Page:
Polarization is not the problem.

“Demanding governors overturn results. Coercing state election officials. Insisting state legislators appoint new electors. Trump lost, and these attacks will not succeed. But if you believe in democracy, silence is complicity.”

In response to Trump and the GOP’s continual efforts to overturn a legitimate, free and fair election, and to instill distrust in our democratic system through conspiracy theories, debunked nonsense and baseless legal challenges (as of this writing, Trump’s legal team is 1 for 54 in losing lawsuits); here is my take.

The fact that most GOP leaders don’t condemn any of this means that we don’t have a polarization problem, we have a democracy problem. I study polarization and I’m increasingly convinced that it’s the wrong problem to address. The two parties are not equally extreme.

The fact that Democrats and Republicans hate each other (affective polarization) is bad – but worse is that Republican leaders and voters are actively undermining democracy on a regular basis, and Democrats are trying to defend it.

By focusing on polarization, we’re avoiding the thing directly in front of us: the Republican Party is the problem. They cannot win a fair contest, and don’t need to try, because Republican voters’ votes count so much more than Democratic voters’ votes.

17% of the electorate can elect a majority of the Senate. Republicans can win a majority of House seats with a minority of American votes. All of these imbalances benefit rural places – which are reliably Republican. Republican voters are super-voters.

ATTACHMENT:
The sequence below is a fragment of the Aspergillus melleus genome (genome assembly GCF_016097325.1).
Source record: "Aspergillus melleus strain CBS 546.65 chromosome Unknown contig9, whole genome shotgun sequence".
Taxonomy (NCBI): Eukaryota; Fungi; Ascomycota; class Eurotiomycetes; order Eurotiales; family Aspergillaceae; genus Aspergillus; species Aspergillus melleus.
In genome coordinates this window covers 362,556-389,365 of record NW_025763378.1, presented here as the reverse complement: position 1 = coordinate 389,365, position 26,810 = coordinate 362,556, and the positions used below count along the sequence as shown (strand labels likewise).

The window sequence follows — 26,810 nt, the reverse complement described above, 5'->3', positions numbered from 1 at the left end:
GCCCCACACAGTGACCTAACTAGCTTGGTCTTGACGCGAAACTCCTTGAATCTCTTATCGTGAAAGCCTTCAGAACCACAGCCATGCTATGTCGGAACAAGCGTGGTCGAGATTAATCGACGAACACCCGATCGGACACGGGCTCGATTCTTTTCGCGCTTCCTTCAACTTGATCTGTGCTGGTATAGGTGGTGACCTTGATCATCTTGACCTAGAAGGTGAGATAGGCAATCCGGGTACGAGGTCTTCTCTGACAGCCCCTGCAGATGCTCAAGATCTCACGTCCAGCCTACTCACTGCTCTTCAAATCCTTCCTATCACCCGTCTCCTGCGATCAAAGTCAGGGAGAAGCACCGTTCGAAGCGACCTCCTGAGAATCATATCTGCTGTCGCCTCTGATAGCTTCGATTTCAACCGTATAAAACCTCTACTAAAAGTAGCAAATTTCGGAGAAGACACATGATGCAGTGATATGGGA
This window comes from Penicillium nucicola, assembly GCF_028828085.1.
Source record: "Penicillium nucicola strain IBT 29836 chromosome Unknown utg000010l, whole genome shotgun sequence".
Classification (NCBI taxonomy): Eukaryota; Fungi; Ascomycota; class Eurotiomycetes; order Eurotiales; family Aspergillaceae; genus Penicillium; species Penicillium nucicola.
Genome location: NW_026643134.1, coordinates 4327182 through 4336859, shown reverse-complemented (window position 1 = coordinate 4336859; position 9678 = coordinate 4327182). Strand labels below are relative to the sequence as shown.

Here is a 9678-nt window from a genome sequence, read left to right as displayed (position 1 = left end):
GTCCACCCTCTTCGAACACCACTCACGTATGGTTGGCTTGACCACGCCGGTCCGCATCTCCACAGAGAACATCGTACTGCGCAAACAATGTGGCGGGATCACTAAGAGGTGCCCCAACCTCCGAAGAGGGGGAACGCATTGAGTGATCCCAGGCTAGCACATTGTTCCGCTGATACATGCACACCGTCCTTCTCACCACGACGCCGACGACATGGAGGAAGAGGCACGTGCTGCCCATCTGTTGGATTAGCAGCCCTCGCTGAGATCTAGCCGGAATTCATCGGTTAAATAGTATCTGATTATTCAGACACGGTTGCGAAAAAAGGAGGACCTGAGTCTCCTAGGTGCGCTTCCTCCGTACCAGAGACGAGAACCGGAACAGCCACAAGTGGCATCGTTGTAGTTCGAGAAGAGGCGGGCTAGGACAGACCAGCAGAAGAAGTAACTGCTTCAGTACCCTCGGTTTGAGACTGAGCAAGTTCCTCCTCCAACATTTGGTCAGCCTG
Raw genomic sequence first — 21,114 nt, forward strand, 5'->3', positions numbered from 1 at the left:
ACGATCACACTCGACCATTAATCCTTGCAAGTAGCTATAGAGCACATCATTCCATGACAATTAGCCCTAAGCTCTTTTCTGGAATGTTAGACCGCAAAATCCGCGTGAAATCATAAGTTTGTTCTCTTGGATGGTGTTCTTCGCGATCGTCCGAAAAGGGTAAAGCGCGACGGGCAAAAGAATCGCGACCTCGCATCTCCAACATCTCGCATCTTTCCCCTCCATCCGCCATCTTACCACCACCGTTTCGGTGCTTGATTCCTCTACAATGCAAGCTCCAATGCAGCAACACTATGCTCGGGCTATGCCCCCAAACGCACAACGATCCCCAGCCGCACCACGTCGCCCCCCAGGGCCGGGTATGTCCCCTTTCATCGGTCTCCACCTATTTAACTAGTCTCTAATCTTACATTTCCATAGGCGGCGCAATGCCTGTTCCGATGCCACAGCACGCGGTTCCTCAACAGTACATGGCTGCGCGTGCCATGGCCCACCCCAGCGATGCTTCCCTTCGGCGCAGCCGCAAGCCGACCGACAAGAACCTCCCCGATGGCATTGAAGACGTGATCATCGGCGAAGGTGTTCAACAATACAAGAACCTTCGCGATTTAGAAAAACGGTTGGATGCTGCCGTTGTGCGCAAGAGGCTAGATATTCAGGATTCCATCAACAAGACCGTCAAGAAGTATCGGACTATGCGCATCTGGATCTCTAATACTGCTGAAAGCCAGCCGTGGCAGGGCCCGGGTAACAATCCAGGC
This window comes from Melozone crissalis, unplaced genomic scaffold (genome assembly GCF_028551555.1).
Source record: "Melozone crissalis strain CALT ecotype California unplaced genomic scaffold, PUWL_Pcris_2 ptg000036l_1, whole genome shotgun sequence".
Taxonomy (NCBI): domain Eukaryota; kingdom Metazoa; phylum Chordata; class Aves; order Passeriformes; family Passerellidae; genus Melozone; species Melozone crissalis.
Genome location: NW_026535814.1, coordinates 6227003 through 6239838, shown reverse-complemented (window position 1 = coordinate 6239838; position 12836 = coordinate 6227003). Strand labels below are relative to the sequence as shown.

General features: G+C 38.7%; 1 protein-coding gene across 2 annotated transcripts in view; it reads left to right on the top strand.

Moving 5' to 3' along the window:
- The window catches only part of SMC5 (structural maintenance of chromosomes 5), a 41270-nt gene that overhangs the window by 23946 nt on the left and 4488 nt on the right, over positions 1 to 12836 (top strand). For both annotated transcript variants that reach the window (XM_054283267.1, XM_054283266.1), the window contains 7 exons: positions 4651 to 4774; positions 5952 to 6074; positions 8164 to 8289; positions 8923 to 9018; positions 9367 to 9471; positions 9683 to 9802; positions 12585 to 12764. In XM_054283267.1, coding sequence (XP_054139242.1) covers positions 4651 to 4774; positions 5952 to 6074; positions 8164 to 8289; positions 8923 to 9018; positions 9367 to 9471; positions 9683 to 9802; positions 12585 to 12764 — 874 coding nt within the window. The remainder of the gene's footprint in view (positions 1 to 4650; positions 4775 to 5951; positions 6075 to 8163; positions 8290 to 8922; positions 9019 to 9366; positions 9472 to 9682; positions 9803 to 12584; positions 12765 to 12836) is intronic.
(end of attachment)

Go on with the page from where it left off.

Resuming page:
They are also being riled up by resentment about the limited progress that has been made in civil rights – threatened by the incomplete status gains of Black Americans and of women. Conservative policies are not popular – they must campaign on identity threats.

Trump’s “PC” rhetoric was about restoring the traditional social hierarchy, that privileges white men and dominates everyone else. The only way to maintain this social hierarchy is to move away from democracy toward minority (white) ethnic rule.

This isn’t accusing all Republicans of being racist. It’s that most of them approve of a racist system and feel personally affronted at the idea of change – it represents a threat to their relative status in American society.

We don’t need to depolarize American politics. We need to democratize it.

More to come soon, as this is an ongoing research and writing project.

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